The most extraordinary leaders I have had the privilege of working with all have one thing in common: they consider multiple perspectives when under pressure. Instead of reacting to the pressure, they stick to core principles and values which guide their decisions based on the right thing to do for all. Systemic, visionary thinking is a key competence which has helped each of the leaders I’ve worked with produce extraordinary results even in the most pressured situations. Intelligence does not distinguish them from their peers; rather, the meaning they make of circumstances and the way they think about responding to events is what contributes to their extraordinariness. Their primary motivation is to contribute to something larger that themselves, something which serves the greater good – not just their own personal interest. Putting things into context and keeping the bigger picture in mind is an effective strategy for dealing with pressure, though that’s easier said than done! Remaining clear-headed requires discipline and practice. A conscious systems-thinker will understand that there are different perspectives for solving multiple problems, while simultaneously managing long, medium, and short-term organisational outcomes. As a result of today’s business demands, leaders are expected to inspire with vision, to get results, to engage a multitude of stakeholders, and to make decisions that serve the short-, medium-, and long-term interests of all. They are under constant pressure to do more with less, get more results with fewer people and less cost. Consequently, many leaders and managers fall into the trap of putting pressure on others. The pressure becomes a vicious cycle when people begin to overcomplicate to prove their worth. The leaders who understand systems thinking and sustainable productivity tend to bring out the best in others. They balance short-term, bottom-line results with longer-term organisational results. They inspire others by openly sharing what matters most to them. They mentor others into sharing their own purpose and vision, and acknowledge contributions for the good of the whole. They role-model decision making in the context of the wider system and consider longer-term consequences of decisions made today. Achieving this requires more conscious leadership as opposed to reactive, financially focused decision making with only short-term outcomes in mind. Developing systemic thinking and focusing on sustainable productivity is more than just changing behavior. It starts with understanding our own internal motivations: what makes us tick, and the thinking that goes into the conscious impact we choose as a leader. It means challenging our beliefs and assumptions, the stories we tell ourselves. Typically, leaders today will make the assumption that what got them to where they are today is what will help them be successful in the future. The trouble is, the future is not like the past and the world is more complex than it has ever been, so to be successful in today’s world means becoming more agile, adaptive to change, more comfortable with ambiguity, and managing the inevitable pressures of more complex work environments. Most of us in a crisis situation default to fire fighting to fix the problem. The challenge is resolving the crises, most of which become crises because of previous hasty reactions to an issue or problem. Unfortunately, many leaders and managers today find themselves running from one fire fight to another without the time to step back. To break the cycle, the first thing to do is metaphorically take a step back by slowing down the immediate impulsive reaction to ‘fix it’. This slowing down involves taking a breath (or several) and consciously taking a wider perspective in order to connect the dots across the systems – dots that would not ordinarily be connected when coming from a knee-jerk reaction under pressure. Leaders should ask themselves these questions:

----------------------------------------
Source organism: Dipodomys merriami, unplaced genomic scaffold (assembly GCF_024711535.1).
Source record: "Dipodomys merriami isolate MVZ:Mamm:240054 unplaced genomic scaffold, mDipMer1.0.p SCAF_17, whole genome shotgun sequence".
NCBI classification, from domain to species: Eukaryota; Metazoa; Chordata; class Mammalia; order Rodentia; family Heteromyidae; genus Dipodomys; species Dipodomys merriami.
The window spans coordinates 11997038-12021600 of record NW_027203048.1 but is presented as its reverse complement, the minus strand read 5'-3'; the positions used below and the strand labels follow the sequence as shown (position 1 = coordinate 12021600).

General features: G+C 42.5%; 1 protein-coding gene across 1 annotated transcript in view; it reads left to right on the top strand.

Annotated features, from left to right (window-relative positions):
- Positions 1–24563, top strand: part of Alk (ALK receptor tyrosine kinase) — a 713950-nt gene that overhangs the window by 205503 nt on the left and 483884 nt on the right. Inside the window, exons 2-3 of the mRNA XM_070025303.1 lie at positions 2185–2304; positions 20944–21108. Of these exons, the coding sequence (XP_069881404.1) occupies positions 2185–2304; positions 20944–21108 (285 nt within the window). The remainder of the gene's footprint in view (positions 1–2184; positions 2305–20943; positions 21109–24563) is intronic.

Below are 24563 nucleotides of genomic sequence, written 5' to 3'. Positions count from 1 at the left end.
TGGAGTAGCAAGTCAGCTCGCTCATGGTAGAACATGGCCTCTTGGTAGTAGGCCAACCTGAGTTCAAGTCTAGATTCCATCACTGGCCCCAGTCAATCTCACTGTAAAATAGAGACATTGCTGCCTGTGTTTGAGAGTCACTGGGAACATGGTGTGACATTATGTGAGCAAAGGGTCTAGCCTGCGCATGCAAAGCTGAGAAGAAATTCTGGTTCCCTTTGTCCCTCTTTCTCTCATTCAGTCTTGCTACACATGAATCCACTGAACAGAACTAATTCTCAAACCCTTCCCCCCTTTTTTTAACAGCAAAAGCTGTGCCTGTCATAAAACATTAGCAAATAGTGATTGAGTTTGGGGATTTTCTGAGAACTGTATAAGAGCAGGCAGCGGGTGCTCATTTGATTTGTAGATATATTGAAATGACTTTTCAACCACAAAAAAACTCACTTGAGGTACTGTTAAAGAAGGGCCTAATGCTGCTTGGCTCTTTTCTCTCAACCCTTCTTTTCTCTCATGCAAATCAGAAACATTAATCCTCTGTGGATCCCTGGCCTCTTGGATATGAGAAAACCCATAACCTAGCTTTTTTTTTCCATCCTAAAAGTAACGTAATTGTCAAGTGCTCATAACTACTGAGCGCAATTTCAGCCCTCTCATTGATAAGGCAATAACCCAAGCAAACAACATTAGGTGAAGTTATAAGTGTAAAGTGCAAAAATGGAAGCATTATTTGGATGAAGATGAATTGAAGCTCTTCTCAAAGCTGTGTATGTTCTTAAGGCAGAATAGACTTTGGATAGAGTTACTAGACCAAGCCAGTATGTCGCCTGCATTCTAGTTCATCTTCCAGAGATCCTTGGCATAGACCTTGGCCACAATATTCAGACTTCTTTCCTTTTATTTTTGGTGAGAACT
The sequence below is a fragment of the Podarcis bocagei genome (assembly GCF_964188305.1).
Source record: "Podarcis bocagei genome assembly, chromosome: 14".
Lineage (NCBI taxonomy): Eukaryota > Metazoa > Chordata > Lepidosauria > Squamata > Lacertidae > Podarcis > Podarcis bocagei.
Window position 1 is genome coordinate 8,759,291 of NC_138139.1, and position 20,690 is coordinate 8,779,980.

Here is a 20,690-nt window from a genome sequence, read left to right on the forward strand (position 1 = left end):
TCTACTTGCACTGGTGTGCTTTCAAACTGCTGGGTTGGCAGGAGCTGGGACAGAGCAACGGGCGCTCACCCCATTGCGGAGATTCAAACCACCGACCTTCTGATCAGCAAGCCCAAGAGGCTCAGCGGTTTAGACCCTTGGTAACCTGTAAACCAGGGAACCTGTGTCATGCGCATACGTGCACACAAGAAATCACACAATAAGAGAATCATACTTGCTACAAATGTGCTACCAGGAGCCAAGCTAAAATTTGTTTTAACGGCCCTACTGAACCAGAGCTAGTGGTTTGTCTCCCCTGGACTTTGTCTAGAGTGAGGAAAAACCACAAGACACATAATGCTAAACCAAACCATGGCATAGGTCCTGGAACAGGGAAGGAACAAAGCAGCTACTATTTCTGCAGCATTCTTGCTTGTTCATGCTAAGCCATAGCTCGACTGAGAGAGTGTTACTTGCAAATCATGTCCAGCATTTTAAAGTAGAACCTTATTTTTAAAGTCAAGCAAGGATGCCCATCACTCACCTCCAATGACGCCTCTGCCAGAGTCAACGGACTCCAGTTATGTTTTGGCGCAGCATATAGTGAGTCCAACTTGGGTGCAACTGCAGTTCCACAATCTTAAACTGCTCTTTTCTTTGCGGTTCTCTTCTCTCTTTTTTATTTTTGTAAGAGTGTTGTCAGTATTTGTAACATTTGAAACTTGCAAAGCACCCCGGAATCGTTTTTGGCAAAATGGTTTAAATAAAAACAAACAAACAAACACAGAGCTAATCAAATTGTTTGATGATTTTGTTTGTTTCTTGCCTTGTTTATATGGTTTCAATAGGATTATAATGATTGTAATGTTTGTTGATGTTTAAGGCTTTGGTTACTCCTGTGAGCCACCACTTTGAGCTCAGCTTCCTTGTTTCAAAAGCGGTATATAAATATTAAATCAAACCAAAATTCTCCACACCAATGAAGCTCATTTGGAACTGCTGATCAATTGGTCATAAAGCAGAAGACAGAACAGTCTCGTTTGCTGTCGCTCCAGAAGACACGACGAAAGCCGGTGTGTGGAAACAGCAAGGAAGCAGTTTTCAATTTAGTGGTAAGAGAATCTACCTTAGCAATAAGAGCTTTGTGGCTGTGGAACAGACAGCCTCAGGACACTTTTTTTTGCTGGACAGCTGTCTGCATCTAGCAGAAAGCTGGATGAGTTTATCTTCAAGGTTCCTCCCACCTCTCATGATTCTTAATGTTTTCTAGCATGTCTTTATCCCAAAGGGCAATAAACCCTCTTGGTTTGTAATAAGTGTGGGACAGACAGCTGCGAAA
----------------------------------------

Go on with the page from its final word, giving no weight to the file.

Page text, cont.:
- “How does this problem relate to the entire system or organisation?’